What to Know About Justice League Before Seeing Aquaman

Jason Momoa in Aquaman. Photo: Jasin Boland/Warner Bros.

Hey, remember Justice League? Expensive movie with two directors? Came out a little over a year ago? Ben Affleck was in it, I think? He and his friends fought some CGI dude named … Stepstool? Stepdad? Steppenwolf! Right, the guy was named Steppenwolf. The film was conceived of as the culmination of years of world-building in Warner Bros.’ so-called DC Extended Universe of superhero sagas, linking together narrative strands and laying new ones out. However, by the time it got to market, Warner had largely abandoned the idea of a tightly woven cinematic universe for DC and seemed to be eager to just get the movie over with and move on. And yet, the DCEU has failed to fully perish. This weekend’s briny DC outing Aquaman is explicitly situated in that unified cosmology, picking its story up after the events of Justice League. Can’t quite recall what happened in that flick? We’ll get you up to speed.

We actually first saw Aquaman, played by Jason Momoa, in a wordless cameo in 2016’s Batman v Superman: Dawn of Justice. There, he appears in footage obtained first by the supervillainous Lex Luthor, then by Affleck’s Bruce Wayne, of a mysterious encounter between camera-wielding NSA deep-sea drones in the Pacific Ocean and a water-breathing man who destroys them. In that same year’s Suicide Squad, he’s seen briefly in a file of superhumans that Bruce Batman gives to Viola Davis’s Amanda Waller. For more than a year, that was all we knew about Aquaman.

Then came late 2017’s Justice League, which gave the character significantly more depth (sorry). Early on, Bruce travels to Iceland to seek out this underwater champion he’s heard so much about. He finds him hanging out with the locals, says he’s heard about “the Aquaman” helping seafarers, reveals that he knows his real name — Arthur Curry — and tries to recruit him into his coming fight against the otherworldly hordes of Steppenwolf. Arthur declares that he’s a loner, mentioning that the people of his ancestral home, Atlantis, are constantly telling him what to do, too. He declines Bruce’s request and swims away with inhuman speed. A little while later, we get introduced to the Atlanteans, in a flashback about how they teamed up with the Amazons to fight Steppenwolf in ancient times. After defeating him, Atlantis — at that point still above water — became the home of one of Steppenwolf’s Mother Boxes, doohickeys of unimaginable power.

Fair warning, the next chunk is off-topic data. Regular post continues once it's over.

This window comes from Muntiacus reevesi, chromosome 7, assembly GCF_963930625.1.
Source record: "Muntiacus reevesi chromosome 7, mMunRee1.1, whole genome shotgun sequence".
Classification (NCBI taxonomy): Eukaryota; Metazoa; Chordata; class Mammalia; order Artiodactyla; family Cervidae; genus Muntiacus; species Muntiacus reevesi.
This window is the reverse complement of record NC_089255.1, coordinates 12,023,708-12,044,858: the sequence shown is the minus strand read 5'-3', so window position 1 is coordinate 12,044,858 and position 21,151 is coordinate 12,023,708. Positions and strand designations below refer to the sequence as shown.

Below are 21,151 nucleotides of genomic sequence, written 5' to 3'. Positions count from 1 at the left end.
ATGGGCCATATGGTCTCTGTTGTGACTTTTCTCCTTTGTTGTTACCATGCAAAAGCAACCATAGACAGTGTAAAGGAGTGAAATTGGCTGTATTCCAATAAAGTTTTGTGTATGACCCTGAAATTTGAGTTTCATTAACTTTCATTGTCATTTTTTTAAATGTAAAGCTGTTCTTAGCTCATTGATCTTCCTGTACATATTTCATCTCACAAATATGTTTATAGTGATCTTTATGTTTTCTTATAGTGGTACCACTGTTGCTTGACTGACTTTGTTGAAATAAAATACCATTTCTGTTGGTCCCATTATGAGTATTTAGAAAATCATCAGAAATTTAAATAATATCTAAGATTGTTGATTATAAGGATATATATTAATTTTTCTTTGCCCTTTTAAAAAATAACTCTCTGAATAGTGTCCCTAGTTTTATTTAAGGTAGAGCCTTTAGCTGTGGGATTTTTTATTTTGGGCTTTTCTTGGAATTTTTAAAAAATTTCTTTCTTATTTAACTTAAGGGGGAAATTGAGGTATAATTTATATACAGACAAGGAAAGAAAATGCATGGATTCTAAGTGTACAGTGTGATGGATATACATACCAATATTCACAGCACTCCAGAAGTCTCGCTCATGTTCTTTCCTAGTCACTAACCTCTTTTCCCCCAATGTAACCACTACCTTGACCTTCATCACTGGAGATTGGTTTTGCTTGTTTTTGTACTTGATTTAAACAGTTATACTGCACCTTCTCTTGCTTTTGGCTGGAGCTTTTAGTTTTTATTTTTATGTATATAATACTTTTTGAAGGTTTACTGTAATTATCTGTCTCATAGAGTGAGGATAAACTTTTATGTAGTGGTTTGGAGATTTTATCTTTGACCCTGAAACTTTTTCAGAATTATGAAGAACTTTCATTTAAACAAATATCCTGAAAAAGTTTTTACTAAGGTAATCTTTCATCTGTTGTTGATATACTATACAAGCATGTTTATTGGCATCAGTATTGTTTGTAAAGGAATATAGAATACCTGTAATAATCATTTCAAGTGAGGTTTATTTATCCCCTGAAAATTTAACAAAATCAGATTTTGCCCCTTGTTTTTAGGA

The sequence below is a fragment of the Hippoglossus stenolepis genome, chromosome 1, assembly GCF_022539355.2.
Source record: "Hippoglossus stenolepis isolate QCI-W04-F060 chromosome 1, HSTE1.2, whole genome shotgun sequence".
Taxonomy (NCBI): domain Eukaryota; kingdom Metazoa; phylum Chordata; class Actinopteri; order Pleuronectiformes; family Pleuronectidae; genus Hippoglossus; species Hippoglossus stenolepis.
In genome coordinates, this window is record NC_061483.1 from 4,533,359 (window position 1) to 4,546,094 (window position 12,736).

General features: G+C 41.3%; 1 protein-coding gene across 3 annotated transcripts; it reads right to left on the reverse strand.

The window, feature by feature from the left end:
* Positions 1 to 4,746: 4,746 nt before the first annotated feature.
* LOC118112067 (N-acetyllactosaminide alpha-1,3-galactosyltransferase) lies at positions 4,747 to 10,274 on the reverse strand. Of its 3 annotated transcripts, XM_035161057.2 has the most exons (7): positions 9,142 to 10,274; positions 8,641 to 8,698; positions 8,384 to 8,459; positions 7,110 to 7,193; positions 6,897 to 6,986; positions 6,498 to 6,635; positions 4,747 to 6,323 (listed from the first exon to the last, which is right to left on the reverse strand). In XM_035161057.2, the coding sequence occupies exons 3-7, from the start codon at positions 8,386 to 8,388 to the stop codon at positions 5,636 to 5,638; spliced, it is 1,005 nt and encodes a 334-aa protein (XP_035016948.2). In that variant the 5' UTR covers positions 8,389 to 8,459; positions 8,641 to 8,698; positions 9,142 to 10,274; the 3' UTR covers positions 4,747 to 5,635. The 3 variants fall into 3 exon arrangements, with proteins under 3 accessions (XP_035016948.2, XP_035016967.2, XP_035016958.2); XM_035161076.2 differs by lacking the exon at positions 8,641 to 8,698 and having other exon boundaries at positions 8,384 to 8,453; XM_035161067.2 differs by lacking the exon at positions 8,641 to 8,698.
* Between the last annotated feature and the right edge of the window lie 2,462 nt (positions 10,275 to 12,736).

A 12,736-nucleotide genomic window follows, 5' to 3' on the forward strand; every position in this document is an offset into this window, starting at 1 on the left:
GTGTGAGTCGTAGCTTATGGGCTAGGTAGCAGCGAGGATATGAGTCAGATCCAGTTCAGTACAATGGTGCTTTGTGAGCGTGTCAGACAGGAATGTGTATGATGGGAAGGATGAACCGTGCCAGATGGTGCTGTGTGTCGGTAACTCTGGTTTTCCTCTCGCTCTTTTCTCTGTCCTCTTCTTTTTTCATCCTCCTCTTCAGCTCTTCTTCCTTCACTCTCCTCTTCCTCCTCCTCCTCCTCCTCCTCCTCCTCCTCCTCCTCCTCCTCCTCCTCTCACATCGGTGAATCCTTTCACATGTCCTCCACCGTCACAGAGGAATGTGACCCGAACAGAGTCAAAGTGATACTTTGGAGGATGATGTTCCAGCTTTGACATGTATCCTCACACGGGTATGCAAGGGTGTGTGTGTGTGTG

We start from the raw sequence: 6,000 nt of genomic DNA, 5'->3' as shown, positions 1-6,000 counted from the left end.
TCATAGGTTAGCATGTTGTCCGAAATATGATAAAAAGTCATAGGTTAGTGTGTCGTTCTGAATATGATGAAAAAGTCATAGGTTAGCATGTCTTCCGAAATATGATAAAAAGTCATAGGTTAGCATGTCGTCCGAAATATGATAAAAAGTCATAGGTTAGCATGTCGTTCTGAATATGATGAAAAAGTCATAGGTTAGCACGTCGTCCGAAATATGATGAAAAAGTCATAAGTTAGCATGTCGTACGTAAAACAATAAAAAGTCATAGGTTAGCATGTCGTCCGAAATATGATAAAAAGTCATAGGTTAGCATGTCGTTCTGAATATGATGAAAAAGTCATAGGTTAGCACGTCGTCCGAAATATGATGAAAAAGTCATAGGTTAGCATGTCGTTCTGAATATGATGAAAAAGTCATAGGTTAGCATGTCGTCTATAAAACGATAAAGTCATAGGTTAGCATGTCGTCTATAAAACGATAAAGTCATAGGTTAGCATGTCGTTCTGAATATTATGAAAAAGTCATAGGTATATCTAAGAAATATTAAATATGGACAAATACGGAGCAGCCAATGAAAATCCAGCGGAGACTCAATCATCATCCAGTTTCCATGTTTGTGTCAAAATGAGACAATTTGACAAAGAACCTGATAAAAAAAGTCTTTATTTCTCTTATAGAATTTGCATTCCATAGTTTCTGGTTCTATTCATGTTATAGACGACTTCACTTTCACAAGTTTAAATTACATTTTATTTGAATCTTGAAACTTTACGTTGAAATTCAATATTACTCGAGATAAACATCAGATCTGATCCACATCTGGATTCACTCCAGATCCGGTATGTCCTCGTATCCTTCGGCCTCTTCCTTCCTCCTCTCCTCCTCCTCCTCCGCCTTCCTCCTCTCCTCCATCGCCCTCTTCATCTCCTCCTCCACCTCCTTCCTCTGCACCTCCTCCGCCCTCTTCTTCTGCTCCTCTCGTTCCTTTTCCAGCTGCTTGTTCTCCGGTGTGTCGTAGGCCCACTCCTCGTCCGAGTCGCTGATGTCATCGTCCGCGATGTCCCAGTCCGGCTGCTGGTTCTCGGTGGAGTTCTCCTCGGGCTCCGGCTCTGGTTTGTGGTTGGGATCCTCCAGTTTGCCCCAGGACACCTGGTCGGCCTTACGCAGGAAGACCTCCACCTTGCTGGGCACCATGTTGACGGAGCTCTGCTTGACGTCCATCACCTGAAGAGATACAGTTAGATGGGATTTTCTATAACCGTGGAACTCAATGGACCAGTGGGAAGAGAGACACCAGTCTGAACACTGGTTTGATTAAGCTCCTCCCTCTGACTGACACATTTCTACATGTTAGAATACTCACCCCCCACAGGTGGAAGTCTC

Back to the present for perhaps the most crucial scene to understanding Aquaman. Arthur saves a sailor who’s been attacked by Steppenwolf’s minions and ventures to Atlantis just in time to fight Steppenwolf, who has arrived there to take back his Mother Box and has attacked an Atlantean named Mera (Amber Heard). After a tussle, Arthur and Mera lose the Mother Box to Ol’ Steppy, who makes off with it. When the underwater dust has settled, Arthur and Mera have a chat. “At last, the firstborn of beloved Queen Atlanna,” she says to Arthur, implying that she knows him but that he doesn’t come around to Atlantis much, if at all. She says she knew Atlanna; “That makes one of us,” is Arthur’s reply. Mera says that, when her parents “fought in the wars,” Atlanna took her in. Arthur, wracked by mommy issues, isn’t impressed. Mera says Atlanna abandoned Arthur to save his life and that he has a duty to fight Steppenwolf. “Then I’m gonna need something from you,” he says.

We don’t learn what that something is for a bit. While Bruce and his fellow newly assembled Justice Leaguers do battle with Steppenwolf beneath Gotham City, the walls to the city’s harbor are breached, flooding the area and threatening the group with a watery death. Arthur shows up at the last second, bearing what he got from Mera: Atlantean armor that looks like it’s made of big, metal fish scales; and a “quindent” — a trident with five prongs. He uses the magical weapon to stop the waters long enough to help the heroes escape, then tells Bruce he’s decided to join the little squadron as a result of Steppenwolf’s theft of the Atlantean Mother Box.

The rest of the movie doesn’t give us much in the way of relevant information about Arthur. He fights Steppenwolf as a member of the nascent Justice League and they win. We get one last ending-montage shot of our guy swimming in the deep blue sea, and that’s it. So! Main takeaways: Arthur has underwater powers, doesn’t play well with others, has some kind of vaguely defined but frayed relationship with the lost city of Atlantis, is the son of an Atlantean named Queen Atlanna (whom he appears to have never met), knows another Atlantean named Mera (who seems to dislike him — and, by the way, uses a weird quasi-English accent that definitely doesn’t show up in Aquaman), and helped the Justice League fight an intergalactic baddie. Got all that? Great, now you’re ready for submersion.

What to Know About Justice League Before Seeing Aquaman